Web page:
In Lashon Hakodesh, most verbs have a three-letter root word. The word’s first two letters create the concept’s basic meaning, while the last letter modifies that concept and somewhat changes its application.
The word טהור suggests transparency and clarity; being able to see without obstruction. The word טיהראmeans afternoon, when everything is bright and clear.
The word טמא (spiritually impure) beginning with the two letters טמ expresses the exact opposite concept. This combination describes something hidden or blocked from sight.טמון , for example, means hidden. טמם means buried. Hence, the concept of טמא is one of something spiritually obscured from sight.
These two concepts affect a person’s spiritual growth. When the path to Hashem is clear and transparent, it is easy to follow and not become lost. But when the path is obscured and clouded with doubts and questions, it provides a most difficult and challenging one to follow.
Analyzing what bringsטומאה (tumah – spiritual impurity) points to an association with death. A dead rodent, a dead animal, and the most potent source, a dead Jewish body, all are sources of tumah. In the context of טומאה (spiritual impurity)- being obstructive to clear vision, it is easy to understand how death, especially of a person, could be the greatest obstruction and most daunting challenge to belief in Hashem.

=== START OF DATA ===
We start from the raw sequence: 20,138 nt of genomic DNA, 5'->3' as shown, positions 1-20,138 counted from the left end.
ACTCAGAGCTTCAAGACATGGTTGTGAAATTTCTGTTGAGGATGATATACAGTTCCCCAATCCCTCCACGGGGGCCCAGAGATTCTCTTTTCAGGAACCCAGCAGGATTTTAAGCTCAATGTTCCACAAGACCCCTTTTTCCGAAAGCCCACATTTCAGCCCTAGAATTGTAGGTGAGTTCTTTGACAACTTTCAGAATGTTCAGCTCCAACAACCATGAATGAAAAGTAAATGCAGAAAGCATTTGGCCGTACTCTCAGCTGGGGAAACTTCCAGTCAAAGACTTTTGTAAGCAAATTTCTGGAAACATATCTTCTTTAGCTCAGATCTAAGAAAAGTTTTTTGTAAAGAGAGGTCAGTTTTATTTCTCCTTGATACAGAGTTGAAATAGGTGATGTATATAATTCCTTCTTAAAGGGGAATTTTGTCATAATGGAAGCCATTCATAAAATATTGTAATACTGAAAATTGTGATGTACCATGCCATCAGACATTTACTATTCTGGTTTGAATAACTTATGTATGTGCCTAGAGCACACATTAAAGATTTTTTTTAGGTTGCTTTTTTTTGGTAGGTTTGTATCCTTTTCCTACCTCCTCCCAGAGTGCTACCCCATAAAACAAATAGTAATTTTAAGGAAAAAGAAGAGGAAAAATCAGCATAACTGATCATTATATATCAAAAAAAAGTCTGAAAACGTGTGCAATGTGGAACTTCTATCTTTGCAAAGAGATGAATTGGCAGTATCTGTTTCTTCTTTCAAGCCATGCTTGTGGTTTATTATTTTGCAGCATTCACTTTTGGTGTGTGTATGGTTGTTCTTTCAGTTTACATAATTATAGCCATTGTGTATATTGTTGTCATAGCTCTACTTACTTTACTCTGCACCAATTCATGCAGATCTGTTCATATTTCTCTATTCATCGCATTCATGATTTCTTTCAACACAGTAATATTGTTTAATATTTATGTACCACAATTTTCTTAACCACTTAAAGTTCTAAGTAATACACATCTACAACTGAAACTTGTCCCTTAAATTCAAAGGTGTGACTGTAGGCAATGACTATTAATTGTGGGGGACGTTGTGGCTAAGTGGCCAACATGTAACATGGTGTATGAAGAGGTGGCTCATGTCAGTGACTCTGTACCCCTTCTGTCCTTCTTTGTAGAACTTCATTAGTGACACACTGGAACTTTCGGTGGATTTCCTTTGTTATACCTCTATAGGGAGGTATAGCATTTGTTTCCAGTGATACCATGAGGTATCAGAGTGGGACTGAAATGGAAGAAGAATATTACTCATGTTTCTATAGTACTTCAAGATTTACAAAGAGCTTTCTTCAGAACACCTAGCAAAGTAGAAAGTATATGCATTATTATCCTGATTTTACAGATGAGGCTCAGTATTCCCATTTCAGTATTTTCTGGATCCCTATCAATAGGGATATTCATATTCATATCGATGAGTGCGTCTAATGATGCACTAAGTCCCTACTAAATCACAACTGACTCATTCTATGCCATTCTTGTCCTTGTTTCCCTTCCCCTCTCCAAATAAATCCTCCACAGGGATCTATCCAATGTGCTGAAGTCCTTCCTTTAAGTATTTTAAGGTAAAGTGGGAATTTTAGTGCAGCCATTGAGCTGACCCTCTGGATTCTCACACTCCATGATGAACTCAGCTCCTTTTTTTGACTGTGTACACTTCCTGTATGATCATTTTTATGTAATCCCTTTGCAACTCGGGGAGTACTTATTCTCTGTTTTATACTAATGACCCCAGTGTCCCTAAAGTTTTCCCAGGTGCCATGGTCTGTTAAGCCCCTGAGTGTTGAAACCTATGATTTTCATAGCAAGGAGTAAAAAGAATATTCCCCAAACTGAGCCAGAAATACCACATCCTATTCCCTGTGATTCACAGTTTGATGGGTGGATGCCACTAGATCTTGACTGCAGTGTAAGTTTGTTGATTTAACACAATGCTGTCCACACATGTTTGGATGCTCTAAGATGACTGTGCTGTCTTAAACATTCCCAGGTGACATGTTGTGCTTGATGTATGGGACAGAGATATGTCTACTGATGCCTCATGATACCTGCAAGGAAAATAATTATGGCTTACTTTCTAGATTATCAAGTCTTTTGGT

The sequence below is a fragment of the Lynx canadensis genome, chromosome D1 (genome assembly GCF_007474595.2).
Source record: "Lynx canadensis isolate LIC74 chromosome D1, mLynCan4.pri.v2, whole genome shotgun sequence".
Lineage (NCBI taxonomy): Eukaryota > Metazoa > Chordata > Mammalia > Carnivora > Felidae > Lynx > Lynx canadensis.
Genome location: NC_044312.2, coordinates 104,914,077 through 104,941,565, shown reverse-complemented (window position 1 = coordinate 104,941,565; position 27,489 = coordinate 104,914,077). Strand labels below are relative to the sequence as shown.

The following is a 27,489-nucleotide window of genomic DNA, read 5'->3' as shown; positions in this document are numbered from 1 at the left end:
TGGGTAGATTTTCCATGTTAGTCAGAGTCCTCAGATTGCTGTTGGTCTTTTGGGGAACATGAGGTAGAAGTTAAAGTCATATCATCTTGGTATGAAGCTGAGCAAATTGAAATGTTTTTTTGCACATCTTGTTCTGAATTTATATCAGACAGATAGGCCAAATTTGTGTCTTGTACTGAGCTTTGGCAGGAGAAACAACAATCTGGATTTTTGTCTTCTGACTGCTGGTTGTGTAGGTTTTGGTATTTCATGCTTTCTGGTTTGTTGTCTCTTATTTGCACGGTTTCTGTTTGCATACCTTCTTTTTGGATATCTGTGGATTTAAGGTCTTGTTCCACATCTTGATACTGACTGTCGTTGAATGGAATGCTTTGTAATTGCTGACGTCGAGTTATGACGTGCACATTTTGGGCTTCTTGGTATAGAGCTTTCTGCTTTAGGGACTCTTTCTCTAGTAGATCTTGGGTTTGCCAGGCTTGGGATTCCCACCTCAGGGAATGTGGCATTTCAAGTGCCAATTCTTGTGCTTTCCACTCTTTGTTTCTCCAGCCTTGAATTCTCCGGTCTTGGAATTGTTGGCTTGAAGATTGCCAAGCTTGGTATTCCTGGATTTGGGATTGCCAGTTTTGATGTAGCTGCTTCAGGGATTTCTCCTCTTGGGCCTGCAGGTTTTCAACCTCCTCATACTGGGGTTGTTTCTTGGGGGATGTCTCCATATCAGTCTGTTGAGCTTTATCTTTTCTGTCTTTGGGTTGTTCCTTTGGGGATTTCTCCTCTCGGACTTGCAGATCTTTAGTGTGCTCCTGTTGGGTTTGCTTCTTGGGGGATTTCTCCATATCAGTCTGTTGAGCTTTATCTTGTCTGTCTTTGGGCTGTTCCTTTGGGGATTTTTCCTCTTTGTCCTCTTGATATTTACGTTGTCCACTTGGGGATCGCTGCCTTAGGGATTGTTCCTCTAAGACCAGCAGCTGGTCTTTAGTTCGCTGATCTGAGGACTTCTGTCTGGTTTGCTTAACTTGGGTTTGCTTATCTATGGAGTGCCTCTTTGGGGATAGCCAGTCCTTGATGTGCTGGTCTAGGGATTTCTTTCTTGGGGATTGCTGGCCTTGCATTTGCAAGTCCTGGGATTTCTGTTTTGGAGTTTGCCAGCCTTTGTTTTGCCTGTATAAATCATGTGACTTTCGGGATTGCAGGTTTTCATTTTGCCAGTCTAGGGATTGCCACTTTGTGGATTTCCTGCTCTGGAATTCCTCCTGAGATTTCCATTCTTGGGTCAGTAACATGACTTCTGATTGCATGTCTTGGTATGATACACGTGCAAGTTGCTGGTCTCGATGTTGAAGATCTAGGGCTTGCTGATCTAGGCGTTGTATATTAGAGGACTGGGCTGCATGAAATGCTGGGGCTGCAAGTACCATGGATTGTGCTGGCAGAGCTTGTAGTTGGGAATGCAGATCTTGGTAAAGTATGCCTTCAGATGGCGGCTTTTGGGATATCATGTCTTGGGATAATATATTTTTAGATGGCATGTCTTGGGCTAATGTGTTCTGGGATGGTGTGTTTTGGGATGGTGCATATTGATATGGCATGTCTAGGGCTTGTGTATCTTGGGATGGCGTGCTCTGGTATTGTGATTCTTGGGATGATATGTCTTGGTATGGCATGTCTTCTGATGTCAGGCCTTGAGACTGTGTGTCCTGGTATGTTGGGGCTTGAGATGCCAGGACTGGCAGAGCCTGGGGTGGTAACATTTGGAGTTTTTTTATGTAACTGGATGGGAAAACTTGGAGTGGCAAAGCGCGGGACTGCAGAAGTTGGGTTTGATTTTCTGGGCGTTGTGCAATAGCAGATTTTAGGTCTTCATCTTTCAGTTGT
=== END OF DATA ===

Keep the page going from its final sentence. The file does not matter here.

Why does there have to be death in the first place? Why do innocent children free of any wrongdoing die? Why do holy and righteous people die young? Even when a person dies at a ripe old age, why should he work his whole life to build his fortune, only to die and leave it behind him for others? What about the Holocaust, where so many died such horrific deaths? Such daunting questions could leave a person with a doubt about Hashem’s existence, or at least present a confused idea of Him. The influence of tumah can lead us to believe that the Universe has no Master, and that this material world is all that there is.
Here lies the red heifer’s secret. Just as its ashes transform a טמא – tomei to a טהור tahor and aטהור tahorinto a tamei טמא, so, too, it can transform useless ashes symbolizing a spent past into fertile earth, full of promise for a bright future. How does this happen? The transition occurs when we place the ashes of the burned cow in a vessel with water from a live spring, מים חיים – living waters.
A living spring is one that never dries up; it flows forever. This represents life that flows forever from אלקים חיים , the Living Hashem, who is the Source of all life and is Eternal. But if life is never ending, what then is death?
Death constitutes the end of the body in which the soul was housed. The soul, however, which is a part of Hashem, is eternal, and continues to live in the next world. There it reaps the reward for the life that it led in this world. That is how life is never ending.